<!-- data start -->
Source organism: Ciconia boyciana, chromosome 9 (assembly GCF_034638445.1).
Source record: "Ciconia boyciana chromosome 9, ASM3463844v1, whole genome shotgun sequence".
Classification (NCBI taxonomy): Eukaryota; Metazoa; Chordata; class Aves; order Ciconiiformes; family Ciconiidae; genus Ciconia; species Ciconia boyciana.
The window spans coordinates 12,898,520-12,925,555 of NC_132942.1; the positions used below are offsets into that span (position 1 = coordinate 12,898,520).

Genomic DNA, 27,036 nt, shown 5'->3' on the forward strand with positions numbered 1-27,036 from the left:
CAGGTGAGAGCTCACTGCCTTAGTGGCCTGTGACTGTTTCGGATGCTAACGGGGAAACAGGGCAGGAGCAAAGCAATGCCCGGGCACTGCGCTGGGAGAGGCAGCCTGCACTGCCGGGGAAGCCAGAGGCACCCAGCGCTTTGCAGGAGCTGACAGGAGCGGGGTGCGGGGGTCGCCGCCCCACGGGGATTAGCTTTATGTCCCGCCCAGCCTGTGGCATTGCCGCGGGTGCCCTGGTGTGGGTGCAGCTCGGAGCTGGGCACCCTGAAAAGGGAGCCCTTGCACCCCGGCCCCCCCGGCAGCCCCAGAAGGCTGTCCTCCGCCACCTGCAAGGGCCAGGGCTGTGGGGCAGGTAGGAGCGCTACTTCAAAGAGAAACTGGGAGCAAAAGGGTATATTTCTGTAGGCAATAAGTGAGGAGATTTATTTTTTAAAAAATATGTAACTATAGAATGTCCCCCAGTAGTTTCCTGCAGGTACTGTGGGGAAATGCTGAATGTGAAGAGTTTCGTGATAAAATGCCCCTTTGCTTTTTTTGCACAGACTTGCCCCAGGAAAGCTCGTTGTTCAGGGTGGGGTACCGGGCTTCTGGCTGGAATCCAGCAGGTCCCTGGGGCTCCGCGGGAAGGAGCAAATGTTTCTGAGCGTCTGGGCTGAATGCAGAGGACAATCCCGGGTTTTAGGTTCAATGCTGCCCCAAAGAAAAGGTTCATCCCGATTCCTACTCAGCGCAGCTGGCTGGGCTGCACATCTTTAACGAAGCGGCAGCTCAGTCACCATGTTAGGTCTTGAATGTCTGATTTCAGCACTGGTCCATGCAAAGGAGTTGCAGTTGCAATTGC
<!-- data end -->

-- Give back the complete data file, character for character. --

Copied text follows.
Source organism: Ciconia boyciana, chromosome 9 (assembly GCF_034638445.1).
Source record: "Ciconia boyciana chromosome 9, ASM3463844v1, whole genome shotgun sequence".
Classification (NCBI taxonomy): Eukaryota; Metazoa; Chordata; class Aves; order Ciconiiformes; family Ciconiidae; genus Ciconia; species Ciconia boyciana.
The window spans coordinates 12,898,520-12,925,555 of NC_132942.1; the positions used below are offsets into that span (position 1 = coordinate 12,898,520).

Genomic DNA, 27,036 nt, shown 5'->3' on the forward strand with positions numbered 1-27,036 from the left:
CAGGTGAGAGCTCACTGCCTTAGTGGCCTGTGACTGTTTCGGATGCTAACGGGGAAACAGGGCAGGAGCAAAGCAATGCCCGGGCACTGCGCTGGGAGAGGCAGCCTGCACTGCCGGGGAAGCCAGAGGCACCCAGCGCTTTGCAGGAGCTGACAGGAGCGGGGTGCGGGGGTCGCCGCCCCACGGGGATTAGCTTTATGTCCCGCCCAGCCTGTGGCATTGCCGCGGGTGCCCTGGTGTGGGTGCAGCTCGGAGCTGGGCACCCTGAAAAGGGAGCCCTTGCACCCCGGCCCCCCCGGCAGCCCCAGAAGGCTGTCCTCCGCCACCTGCAAGGGCCAGGGCTGTGGGGCAGGTAGGAGCGCTACTTCAAAGAGAAACTGGGAGCAAAAGGGTATATTTCTGTAGGCAATAAGTGAGGAGATTTATTTTTTAAAAAATATGTAACTATAGAATGTCCCCCAGTAGTTTCCTGCAGGTACTGTGGGGAAATGCTGAATGTGAAGAGTTTCGTGATAAAATGCCCCTTTGCTTTTTTTGCACAGACTTGCCCCAGGAAAGCTCGTTGTTCAGGGTGGGGTACCGGGCTTCTGGCTGGAATCCAGCAGGTCCCTGGGGCTCCGCGGGAAGGAGCAAATGTTTCTGAGCGTCTGGGCTGAATGCAGAGGACAATCCCGGGTTTTAGGTTCAATGCTGCCCCAAAGAAAAGGTTCATCCCGATTCCTACTCAGCGCAGCTGGCTGGGCTGCACATCTTTAACGAAGCGGCAGCTCAGTCACCATGTTAGGTCTTGAATGTCTGATTTCAGCACTGGTCCATGCAAAGGAGTTGCAGTTGCAATTGC